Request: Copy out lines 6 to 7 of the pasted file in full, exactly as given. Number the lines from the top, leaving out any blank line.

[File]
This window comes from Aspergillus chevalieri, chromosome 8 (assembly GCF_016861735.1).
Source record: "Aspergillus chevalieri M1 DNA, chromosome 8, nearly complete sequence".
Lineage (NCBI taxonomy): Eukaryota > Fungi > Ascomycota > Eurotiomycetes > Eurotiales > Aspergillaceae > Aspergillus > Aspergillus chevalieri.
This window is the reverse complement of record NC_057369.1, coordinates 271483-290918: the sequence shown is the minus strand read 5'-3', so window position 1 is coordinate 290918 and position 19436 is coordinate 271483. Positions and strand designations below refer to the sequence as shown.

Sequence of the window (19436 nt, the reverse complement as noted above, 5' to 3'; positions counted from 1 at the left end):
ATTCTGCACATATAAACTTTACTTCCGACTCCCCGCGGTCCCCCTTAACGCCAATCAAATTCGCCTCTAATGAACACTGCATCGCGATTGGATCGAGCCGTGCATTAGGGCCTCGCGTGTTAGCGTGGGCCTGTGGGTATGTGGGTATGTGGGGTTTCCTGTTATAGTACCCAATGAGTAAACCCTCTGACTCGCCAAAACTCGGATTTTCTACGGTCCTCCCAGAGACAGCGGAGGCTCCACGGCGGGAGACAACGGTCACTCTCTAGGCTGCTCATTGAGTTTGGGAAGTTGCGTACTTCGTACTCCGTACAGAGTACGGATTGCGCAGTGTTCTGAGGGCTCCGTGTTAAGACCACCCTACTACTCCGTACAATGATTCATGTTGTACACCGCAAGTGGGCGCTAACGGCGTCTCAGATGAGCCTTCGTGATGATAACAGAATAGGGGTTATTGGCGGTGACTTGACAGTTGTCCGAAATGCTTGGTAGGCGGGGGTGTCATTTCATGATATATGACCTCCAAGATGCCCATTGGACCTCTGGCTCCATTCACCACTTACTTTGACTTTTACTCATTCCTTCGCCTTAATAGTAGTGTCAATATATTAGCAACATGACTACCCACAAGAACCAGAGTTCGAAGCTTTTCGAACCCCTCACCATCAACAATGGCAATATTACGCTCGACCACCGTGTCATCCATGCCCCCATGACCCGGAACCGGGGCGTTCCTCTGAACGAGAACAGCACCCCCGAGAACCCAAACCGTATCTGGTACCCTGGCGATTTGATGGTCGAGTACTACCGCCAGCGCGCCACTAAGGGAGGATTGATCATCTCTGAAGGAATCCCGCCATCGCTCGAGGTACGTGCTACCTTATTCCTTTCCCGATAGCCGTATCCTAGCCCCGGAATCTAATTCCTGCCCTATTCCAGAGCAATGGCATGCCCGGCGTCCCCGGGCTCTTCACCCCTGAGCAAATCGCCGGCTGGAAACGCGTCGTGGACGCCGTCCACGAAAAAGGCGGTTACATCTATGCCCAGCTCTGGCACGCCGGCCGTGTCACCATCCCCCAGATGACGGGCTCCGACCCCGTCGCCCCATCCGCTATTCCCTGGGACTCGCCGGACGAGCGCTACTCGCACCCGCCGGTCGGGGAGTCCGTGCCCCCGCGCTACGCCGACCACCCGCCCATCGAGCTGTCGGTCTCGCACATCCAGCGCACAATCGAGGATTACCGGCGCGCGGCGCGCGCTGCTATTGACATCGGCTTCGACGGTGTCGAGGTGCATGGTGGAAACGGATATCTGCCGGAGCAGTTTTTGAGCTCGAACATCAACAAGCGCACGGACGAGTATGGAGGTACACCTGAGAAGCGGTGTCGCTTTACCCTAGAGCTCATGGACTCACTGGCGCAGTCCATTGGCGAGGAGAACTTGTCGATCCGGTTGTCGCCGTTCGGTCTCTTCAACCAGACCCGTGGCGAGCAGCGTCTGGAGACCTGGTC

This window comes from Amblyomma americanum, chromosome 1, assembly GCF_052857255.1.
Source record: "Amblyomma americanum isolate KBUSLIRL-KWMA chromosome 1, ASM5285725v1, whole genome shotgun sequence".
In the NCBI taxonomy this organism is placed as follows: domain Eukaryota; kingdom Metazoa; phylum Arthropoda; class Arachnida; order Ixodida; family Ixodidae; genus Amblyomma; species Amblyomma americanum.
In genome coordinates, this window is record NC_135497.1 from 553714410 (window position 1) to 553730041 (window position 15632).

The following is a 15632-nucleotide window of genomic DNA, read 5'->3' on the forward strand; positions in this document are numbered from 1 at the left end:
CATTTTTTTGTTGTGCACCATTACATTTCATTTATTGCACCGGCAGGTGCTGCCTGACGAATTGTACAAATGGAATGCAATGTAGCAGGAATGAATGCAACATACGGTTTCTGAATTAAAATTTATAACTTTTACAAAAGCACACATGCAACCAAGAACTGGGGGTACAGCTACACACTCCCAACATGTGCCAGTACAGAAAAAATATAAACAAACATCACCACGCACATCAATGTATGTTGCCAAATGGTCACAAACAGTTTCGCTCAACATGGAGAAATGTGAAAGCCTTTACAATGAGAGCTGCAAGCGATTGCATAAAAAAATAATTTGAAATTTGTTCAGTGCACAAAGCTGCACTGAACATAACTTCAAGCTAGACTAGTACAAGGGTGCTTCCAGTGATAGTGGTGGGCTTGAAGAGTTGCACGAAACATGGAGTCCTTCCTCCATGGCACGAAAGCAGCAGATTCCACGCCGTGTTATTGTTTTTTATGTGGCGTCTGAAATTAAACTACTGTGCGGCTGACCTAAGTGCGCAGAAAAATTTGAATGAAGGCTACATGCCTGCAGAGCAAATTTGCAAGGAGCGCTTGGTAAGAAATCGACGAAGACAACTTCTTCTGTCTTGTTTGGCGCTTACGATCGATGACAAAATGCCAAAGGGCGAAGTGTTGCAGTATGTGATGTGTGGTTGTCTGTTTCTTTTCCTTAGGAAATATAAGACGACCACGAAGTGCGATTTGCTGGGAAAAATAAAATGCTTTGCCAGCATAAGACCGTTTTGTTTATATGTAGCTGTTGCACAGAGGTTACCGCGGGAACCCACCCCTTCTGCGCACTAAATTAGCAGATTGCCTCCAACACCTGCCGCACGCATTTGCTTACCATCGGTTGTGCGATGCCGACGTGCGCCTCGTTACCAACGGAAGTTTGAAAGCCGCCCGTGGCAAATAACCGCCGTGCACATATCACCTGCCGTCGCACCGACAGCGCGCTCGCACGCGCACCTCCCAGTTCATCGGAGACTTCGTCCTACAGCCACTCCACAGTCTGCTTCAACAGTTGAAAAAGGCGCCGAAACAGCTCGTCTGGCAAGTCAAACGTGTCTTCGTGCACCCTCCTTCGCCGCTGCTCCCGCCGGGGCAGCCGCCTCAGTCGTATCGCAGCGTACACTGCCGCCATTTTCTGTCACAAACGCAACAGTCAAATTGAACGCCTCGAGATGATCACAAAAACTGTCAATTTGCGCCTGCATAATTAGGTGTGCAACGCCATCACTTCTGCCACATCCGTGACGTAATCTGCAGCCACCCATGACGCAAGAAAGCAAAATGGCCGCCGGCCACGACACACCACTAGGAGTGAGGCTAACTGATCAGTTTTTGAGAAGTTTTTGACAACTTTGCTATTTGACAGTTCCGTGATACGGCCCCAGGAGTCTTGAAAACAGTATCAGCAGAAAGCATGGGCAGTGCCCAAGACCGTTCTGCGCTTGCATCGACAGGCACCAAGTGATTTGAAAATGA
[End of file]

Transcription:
ATTCTGCACATATAAACTTTACTTCCGACTCCCCGCGGTCCCCCTTAACGCCAATCAAATTCGCCTCTAATGAACACTGCATCGCGATTGGATCGAGCCGTGCATTAGGGCCTCGCGTGTTAGCGTGGGCCTGTGGGTATGTGGGTATGTGGGGTTTCCTGTTATAGTACCCAATGAGTAAACCCTCTGACTCGCCAAAACTCGGATTTTCTACGGTCCTCCCAGAGACAGCGGAGGCTCCACGGCGGGAGACAACGGTCACTCTCTAGGCTGCTCATTGAGTTTGGGAAGTTGCGTACTTCGTACTCCGTACAGAGTACGGATTGCGCAGTGTTCTGAGGGCTCCGTGTTAAGACCACCCTACTACTCCGTACAATGATTCATGTTGTACACCGCAAGTGGGCGCTAACGGCGTCTCAGATGAGCCTTCGTGATGATAACAGAATAGGGGTTATTGGCGGTGACTTGACAGTTGTCCGAAATGCTTGGTAGGCGGGGGTGTCATTTCATGATATATGACCTCCAAGATGCCCATTGGACCTCTGGCTCCATTCACCACTTACTTTGACTTTTACTCATTCCTTCGCCTTAATAGTAGTGTCAATATATTAGCAACATGACTACCCACAAGAACCAGAGTTCGAAGCTTTTCGAACCCCTCACCATCAACAATGGCAATATTACGCTCGACCACCGTGTCATCCATGCCCCCATGACCCGGAACCGGGGCGTTCCTCTGAACGAGAACAGCACCCCCGAGAACCCAAACCGTATCTGGTACCCTGGCGATTTGATGGTCGAGTACTACCGCCAGCGCGCCACTAAGGGAGGATTGATCATCTCTGAAGGAATCCCGCCATCGCTCGAGGTACGTGCTACCTTATTCCTTTCCCGATAGCCGTATCCTAGCCCCGGAATCTAATTCCTGCCCTATTCCAGAGCAATGGCATGCCCGGCGTCCCCGGGCTCTTCACCCCTGAGCAAATCGCCGGCTGGAAACGCGTCGTGGACGCCGTCCACGAAAAAGGCGGTTACATCTATGCCCAGCTCTGGCACGCCGGCCGTGTCACCATCCCCCAGATGACGGGCTCCGACCCCGTCGCCCCATCCGCTATTCCCTGGGACTCGCCGGACGAGCGCTACTCGCACCCGCCGGTCGGGGAGTCCGTGCCCCCGCGCTACGCCGACCACCCGCCCATCGAGCTGTCGGTCTCGCACATCCAGCGCACAATCGAGGATTACCGGCGCGCGGCGCGCGCTGCTATTGACATCGGCTTCGACGGTGTCGAGGTGCATGGTGGAAACGGATATCTGCCGGAGCAGTTTTTGAGCTCGAACATCAACAAGCGCACGGACGAGTATGGAGGTACACCTGAGAAGCGGTGTCGCTTTACCCTAGAGCTCATGGACTCACTGGCGCAGTCCATTGGCGAGGAGAACTTGTCGATCCGGTTGTCGCCGTTCGGTCTCTTCAACCAGACCCGTGGCGAGCAGCGTCTGGAGACCTGGTC

This window comes from Amblyomma americanum, chromosome 1, assembly GCF_052857255.1.